The facts in the Freeman and Gibson cases closely resemble the facts in this case. In Freeman, the underlying claim at issue was for failure to obtain liability insurance in the amount requested by the insureds. The insureds had "confessed judgment" well in excess of policy limits, the injured party had agreed not to execute against the insureds, and the insureds had assigned to the injured party their right to proceed against the insurance brokers who were alleged to have been negligent. Freeman v. Schmidt Real Estate Ins., Inc., 755 F.2d 135, 137 (8th Cir. 1985). The United States Court of Appeals for the Eighth Circuit, applying Iowa law, concluded that an insured who is insulated from liability has no valid claim to assign to the injured party. Id. at 141. In Gibson, the parties agreed to a stipulated judgment in excess of available coverage. The third-party plaintiffs entered into a covenant not to execute against the tortfeasor, and the tortfeasor assigned to them a claim against his insurance agents for failure to procure adequate coverage. The Court of Appeals of Oregon affirmed a grant of summary judgment in favor of the insurance agents on the ground that the tortfeasor, who was unconditionally insulated from liability, had no valid claim to assign. Oregon Mut. Ins. Co. v. Gibson, 88 Or. App. 574, 577-578 (1987).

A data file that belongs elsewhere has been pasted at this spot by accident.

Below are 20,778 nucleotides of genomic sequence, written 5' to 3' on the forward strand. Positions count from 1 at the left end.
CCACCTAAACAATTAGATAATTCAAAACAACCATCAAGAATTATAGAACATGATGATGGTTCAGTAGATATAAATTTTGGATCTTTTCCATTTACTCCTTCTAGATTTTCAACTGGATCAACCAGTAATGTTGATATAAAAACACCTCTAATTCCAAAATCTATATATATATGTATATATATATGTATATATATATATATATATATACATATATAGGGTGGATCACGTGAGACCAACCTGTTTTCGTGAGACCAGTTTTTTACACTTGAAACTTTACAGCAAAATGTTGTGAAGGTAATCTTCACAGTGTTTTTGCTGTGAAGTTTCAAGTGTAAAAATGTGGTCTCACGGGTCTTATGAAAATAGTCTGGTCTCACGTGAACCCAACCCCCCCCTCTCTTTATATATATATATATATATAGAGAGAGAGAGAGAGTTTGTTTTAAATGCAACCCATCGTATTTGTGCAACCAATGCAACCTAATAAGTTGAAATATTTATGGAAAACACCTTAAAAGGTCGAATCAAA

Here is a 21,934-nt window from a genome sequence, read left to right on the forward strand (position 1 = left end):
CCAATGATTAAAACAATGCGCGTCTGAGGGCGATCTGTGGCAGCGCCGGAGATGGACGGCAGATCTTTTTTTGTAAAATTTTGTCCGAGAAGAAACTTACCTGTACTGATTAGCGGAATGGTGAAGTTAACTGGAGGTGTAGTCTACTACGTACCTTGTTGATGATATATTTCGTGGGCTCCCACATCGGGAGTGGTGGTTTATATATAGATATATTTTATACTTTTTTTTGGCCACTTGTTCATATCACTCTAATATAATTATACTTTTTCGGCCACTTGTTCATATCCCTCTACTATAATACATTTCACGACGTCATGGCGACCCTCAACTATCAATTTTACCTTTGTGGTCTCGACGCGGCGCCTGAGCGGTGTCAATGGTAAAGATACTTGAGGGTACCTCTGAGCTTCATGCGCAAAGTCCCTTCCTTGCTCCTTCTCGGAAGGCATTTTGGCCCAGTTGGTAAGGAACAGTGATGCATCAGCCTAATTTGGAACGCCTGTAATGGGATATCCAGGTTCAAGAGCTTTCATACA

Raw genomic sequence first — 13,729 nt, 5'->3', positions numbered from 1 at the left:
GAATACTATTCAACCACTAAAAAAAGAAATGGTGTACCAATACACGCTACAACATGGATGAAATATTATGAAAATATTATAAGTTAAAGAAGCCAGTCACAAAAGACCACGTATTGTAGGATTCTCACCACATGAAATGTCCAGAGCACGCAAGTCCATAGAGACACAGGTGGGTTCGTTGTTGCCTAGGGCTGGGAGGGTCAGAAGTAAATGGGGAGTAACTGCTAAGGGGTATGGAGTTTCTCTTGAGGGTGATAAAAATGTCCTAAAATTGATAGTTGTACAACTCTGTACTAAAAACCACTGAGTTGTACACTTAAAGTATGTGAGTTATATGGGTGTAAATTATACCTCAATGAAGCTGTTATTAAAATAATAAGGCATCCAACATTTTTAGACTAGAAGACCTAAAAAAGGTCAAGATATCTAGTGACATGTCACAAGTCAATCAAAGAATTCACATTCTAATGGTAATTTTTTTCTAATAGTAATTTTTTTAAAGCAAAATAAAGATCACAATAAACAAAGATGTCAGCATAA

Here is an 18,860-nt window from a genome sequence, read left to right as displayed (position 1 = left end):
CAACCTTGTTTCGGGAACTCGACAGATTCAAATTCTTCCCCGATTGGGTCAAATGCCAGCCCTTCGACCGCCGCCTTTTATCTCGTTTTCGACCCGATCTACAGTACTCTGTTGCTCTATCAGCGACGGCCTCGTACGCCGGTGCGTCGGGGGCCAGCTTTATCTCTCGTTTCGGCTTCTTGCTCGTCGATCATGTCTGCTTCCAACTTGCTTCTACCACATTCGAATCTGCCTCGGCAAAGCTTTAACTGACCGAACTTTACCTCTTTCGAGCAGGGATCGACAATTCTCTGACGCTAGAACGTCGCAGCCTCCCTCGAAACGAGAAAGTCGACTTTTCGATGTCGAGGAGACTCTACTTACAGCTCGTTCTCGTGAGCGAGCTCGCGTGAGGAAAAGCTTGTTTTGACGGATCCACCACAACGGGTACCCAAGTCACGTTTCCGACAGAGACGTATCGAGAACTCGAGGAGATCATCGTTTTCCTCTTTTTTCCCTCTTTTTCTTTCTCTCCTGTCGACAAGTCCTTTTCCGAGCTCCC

We note here that the plaintiffs' contention that their settlement agreement with O'Donnell is conditional, and that this fact distinguishes this case from the Gibson case, is unpersuasive. The likelihood of the conditions in the settlement agreement (namely, that O'Donnell cooperate with the plaintiffs in their pursuit of any claim O'Donnell might have against its insurance brokers, and that the plaintiffs would be permitted to make a claim against O'Donnell if additional applicable insurance was discovered) not being met is virtually nil.